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Ask an Expert: Negotiating a rent hike and a new fridge

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Q. My lease is up for renewal, and my landlord is asking for a 10% increase on a two-year lease.  This seems high to me as I have been a good tenant for the past four years and always pay on time.

I would like to try to negotiate it down to 6-7% and also ask for few much-needed improvements to the apartment--specifically, I'd like him to replace the sink with a nicer one with has under-cabinet storage, reglaze the bathtub, and upgrade the ancient refrigerator.  

Any negotiating advice? If it matters, this is a small landlord who owns several walk-up buildings in Brooklyn and Manhattan.

A.  WIth the right approach, you might get what you want, say our experts.

"A 10% increase for a 2 year lease actually seems reasonable in terms of today's market conditions, which have increased 5-10% in the last year," says real estate broker and asset manager Roberta Axelrod.  "That being said, it doesn't hurt to make an offer to the landlord."

Find out what's reasonable by researching comparable rents on sites like StreetEasy.com and NYTimes.com.

"A reasonable offer will more likely be considered or responded to with a counter than a response that is too extreme," says Axelrod. "For example, tenants who respond they don't want an increase--unless there is a demonstrated hardship condition--will likely be unsuccessful in getting a counteroffer."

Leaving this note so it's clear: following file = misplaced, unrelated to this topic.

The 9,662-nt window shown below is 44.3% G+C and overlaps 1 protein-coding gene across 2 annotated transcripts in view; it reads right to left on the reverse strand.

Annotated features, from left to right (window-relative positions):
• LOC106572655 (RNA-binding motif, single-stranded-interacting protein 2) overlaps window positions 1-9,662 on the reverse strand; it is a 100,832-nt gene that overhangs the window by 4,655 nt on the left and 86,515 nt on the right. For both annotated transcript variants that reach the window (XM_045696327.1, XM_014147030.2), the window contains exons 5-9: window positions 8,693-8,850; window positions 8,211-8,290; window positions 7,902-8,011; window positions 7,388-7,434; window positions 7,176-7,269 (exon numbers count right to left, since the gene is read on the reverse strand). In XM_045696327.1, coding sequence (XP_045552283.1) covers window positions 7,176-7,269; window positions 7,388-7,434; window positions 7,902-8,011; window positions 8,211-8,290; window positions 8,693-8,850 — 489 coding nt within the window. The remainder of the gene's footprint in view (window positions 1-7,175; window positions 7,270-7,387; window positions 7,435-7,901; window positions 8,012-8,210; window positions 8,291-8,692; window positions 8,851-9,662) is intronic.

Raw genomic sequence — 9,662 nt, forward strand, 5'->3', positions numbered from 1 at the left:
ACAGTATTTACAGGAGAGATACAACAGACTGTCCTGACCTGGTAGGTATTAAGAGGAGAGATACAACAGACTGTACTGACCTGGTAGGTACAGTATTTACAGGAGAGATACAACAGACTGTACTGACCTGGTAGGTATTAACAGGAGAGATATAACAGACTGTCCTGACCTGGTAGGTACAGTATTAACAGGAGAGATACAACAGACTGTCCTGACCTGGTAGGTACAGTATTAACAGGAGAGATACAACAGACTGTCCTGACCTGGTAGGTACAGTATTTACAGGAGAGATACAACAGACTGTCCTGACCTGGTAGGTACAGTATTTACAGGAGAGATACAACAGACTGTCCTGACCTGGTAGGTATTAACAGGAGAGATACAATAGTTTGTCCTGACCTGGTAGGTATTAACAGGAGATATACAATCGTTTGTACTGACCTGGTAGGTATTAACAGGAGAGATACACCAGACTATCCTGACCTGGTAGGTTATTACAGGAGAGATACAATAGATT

At the same time, says Axelrod, give yourself some negotiating room: "I would suggest starting out by offering a 5% increase for two-year lease, stating that this is being offered given the condition of the apartment. If there are comparable apartments at rents that support your position, mention them when negotiating with the landlord," Axelrod suggests.  "Hopefully, the landlord will counter between 5% and 10%."

Once you receive a counteroffer, you could offer to agree to it if the improvements you want are included. 

If the landlord balks, be creative.

Window-soundproofer Michael Damelin says he has seen tenants successfully persuade their landlords to install soundproofed-windows using a variety of tactics.

"From the landlord's perspective, soundproofed windows are an added value to both the landlord--as a capital improvement to the property--and to the tenant," says Damelin, who owns Cityproof. "Sometimes the landlord pays for them completely in exchange for increasing the monthly rent to an agreed-on amount. Other times the landlord will either split or share the cost with the tenant."


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